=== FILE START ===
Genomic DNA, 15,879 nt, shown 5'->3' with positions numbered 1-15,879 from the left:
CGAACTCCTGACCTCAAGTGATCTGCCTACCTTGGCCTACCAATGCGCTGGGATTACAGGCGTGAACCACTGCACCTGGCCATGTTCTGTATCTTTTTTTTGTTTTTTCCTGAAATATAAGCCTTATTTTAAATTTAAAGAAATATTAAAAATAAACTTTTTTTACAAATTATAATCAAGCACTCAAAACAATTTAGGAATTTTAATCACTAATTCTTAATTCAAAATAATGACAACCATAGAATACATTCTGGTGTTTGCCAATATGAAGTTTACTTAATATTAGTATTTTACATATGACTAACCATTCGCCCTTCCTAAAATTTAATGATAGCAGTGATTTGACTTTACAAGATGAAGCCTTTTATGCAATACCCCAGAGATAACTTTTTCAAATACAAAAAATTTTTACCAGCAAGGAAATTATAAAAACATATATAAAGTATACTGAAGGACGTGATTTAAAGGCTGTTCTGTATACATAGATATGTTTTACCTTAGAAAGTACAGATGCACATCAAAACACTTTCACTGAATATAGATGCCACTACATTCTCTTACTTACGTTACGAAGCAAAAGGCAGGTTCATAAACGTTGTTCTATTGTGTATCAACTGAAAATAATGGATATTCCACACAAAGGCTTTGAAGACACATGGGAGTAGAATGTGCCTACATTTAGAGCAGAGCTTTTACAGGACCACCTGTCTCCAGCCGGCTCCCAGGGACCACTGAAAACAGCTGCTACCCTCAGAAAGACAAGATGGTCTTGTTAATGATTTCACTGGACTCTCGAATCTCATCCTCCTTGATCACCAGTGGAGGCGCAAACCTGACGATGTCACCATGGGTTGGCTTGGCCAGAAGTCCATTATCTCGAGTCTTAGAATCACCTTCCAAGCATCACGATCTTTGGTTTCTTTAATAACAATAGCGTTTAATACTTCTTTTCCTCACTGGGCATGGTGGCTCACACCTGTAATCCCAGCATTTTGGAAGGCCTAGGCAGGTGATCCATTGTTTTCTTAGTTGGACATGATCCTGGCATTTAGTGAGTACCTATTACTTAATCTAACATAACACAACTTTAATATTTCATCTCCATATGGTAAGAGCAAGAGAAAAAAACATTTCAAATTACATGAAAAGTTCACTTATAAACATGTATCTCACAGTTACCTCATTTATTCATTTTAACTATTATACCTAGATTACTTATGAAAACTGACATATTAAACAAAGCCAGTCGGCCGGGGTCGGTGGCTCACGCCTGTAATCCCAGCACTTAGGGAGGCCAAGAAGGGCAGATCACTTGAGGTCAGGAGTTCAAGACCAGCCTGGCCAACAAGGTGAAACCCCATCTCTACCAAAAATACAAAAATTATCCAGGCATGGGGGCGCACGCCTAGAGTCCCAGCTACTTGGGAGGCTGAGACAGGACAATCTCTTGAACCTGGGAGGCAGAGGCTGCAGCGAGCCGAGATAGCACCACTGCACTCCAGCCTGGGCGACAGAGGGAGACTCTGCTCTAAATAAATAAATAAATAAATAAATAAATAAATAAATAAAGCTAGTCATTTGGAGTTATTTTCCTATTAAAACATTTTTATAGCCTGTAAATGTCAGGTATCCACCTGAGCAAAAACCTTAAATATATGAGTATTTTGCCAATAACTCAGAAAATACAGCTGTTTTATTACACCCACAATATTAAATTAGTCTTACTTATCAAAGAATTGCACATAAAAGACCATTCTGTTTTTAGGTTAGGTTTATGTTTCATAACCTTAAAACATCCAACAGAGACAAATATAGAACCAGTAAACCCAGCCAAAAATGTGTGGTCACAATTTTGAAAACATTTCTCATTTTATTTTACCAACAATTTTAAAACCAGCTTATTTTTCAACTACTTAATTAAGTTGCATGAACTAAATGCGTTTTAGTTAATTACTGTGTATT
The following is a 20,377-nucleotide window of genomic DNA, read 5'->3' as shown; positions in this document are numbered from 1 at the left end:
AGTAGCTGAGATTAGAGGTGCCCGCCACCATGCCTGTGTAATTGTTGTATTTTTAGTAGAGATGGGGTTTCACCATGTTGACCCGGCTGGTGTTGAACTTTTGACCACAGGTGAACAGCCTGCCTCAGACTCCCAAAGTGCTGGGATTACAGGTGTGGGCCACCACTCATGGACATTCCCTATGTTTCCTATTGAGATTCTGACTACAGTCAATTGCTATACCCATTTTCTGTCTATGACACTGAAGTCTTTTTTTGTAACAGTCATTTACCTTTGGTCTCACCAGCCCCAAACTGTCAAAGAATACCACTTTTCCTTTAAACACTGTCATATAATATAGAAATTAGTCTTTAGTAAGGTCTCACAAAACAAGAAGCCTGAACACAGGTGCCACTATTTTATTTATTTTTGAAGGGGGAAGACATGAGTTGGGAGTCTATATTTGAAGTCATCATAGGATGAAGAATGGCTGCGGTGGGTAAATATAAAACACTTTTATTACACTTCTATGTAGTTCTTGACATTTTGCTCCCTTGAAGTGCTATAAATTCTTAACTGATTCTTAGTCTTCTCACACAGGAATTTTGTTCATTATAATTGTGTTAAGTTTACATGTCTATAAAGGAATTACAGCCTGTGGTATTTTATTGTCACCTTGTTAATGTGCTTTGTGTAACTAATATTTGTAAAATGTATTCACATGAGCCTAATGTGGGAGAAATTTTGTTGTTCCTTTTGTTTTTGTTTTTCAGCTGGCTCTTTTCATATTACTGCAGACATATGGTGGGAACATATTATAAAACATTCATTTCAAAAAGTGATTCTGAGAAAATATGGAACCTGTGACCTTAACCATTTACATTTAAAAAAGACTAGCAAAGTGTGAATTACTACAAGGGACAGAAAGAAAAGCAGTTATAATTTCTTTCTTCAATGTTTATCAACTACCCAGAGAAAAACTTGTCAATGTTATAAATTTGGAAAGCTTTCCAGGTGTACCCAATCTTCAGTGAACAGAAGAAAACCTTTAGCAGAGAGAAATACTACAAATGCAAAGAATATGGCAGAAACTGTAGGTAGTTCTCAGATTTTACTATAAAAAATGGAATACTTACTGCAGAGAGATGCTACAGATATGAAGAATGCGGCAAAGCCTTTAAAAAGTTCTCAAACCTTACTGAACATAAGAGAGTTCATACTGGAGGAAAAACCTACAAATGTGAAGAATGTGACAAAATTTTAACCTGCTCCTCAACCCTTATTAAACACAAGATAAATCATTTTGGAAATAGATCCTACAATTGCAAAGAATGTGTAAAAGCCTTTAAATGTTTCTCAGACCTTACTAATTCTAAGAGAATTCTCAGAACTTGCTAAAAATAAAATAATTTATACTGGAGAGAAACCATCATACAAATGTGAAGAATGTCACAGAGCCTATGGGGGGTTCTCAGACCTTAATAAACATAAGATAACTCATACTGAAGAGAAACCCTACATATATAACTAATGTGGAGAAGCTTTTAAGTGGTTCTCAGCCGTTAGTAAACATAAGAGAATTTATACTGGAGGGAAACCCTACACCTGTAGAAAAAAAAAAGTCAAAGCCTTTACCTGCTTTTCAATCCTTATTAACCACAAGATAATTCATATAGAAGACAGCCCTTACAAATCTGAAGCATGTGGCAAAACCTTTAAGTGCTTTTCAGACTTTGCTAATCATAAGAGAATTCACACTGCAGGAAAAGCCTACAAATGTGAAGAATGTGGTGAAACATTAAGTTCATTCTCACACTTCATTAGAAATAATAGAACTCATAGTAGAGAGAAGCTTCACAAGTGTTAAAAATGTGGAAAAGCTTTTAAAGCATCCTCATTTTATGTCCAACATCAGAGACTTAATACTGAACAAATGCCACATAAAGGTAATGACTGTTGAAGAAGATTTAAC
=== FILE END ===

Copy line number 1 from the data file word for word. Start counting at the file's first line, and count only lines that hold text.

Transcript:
Genomic DNA, 15,879 nt, shown 5'->3' with positions numbered 1-15,879 from the left: